The next level of digitization
The world's largest industrial trade fair may have had to be cancelled on site in Hanover this year, however its motto, according to which the digital "replacement" of the exhibition in July was also held, proved more powerful than ever. The "Industrial Transformation" not only refers to a phase in which many traditional industrial companies are currently finding themselves, but also a strategic imperative. Companies and organisations that are not undergoing a process of transformation can already see their successors approaching on the horizon. At the start of the year, VW’s CEO Herbert Diess described the power of the new industrial revolution with remarkable frankness. According to Diess, the successes of the past, the wide range of models, and all previous achievements of his company were not enough in order to survive this digitallydriven revolution. His rousing speech was validated only a few days later. At the end of January 2020, the market value of newcomer Tesla exceeded that of the traditional German automotive group for the first time.
From image to logic
Engineering has long experienced the transformative, yet sometimes disruptive nature of digitization. Even the digitization concept itself has had an eventful history. Engineering was considered digital in the early 1970s, when users could perform some calculations with computers. However, it was vector graphics that first unleashed the limited graphic options and enabled the triumph of CAD systems – the drawing board was history. A short time later, blocks and attributes mapped such things as objects in the image for the first time. The RUPLAN system, part of AUCOTEC’s portfolio since 1997, was released in the early 1980s as the world’s first E-CAD system, which contributed an additional logical and functional level to visual representation. Simple connecting lines could now be “charged” with a meaning and enabled the automatic creation of complex wiring lists and terminal block diagrams.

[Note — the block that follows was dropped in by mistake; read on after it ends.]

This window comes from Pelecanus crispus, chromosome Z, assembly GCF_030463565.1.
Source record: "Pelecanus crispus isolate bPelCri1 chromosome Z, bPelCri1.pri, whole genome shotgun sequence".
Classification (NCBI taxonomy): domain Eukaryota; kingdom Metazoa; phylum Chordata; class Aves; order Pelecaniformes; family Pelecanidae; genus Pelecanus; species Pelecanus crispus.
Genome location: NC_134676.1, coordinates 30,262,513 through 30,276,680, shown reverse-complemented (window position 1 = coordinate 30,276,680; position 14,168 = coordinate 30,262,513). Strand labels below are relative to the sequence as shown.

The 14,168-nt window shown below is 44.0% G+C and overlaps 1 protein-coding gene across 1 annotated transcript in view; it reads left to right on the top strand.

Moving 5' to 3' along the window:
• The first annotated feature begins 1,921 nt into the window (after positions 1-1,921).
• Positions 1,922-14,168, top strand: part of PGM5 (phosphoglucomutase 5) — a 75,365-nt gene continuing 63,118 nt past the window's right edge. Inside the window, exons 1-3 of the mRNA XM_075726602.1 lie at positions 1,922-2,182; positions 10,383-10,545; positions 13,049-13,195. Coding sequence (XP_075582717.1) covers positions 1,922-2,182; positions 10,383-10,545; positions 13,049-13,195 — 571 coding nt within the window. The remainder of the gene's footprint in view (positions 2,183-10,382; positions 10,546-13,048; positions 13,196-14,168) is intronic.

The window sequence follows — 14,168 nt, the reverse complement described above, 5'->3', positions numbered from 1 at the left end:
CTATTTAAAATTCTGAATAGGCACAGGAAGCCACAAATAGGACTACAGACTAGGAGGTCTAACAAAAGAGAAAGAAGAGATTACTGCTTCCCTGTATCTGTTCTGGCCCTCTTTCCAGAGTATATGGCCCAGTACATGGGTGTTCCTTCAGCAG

From logic to analytics
In the subsequent stages of development, AUCOTEC increasingly freed the digital data model of a plant from its graphic representation. Since the 2000s, the cooperative platform Engineering Base (EB) has been synonymous with a completely independent data model. Artificial intelligence, which will support engineering based on the available amounts of data, is the next logical step and will once again redefine digital engineering. AUCOTEC is currently conducting intensive research on its practical implementation.
What digitization means today
The evaluation criteria for engineering systems are also constantly changing accordingly. There are clear benefits of a data model which maps the entire logic of a plant from an initial simulation of different plant scenarios down to information on the terminal side to which a specific cable core is connected.
Today, the best-in-class dogma is considered outdated when selecting the appropriate engineering system/sub-system. There is demand instead for the most complete data model known as the “central engineering database” in which real “unified engineering” can occur. AUCOTEC’s EB not only serves this market, but has established it, and thus also the company’s current success.
The future belongs to cooperation
The transformation of engineering towards a cooperative future requires a new digital self-image. In concrete terms, we mean more openness in the exchange of digital models, and this going well beyond the development phase up to the subcontractors who are responsible for maintenance. AUCOTEC satisfies this concept with EB. The engineering platform provides manufacturers, suppliers and plant operators with a common basis for action. They can freely define how closely everyone involved ultimately cooperates in the system. One key factor for success is the data discipline of project managers, while another is the issue of the intellectual property of parts or of the entirety of the cooperation project.
A new digital openness
Naturally, the operator of a plant has maximum interest in an as-built-maintained digital twin. The operator benefits not only during the investment phase, but also during ongoing operation, from a data model that is as fully consistent as possible with the real plant. In this respect, it is primarily the responsibility of the operators to express their digital needs to cooperation partners and contractors and to support them emphatically on the path to a new and more open data culture. In this context also, AUCOTEC has completed the necessary transformation and supports customers and users not only as a software supplier, but also as the first contact in all engineering-relevant digitization issues. We would be happy to intensify the discussion about your specific requirements beyond all software features also and would like to invite you to a personal meeting with AUCOTEC. This can be held digitally or directly, however and wherever you want!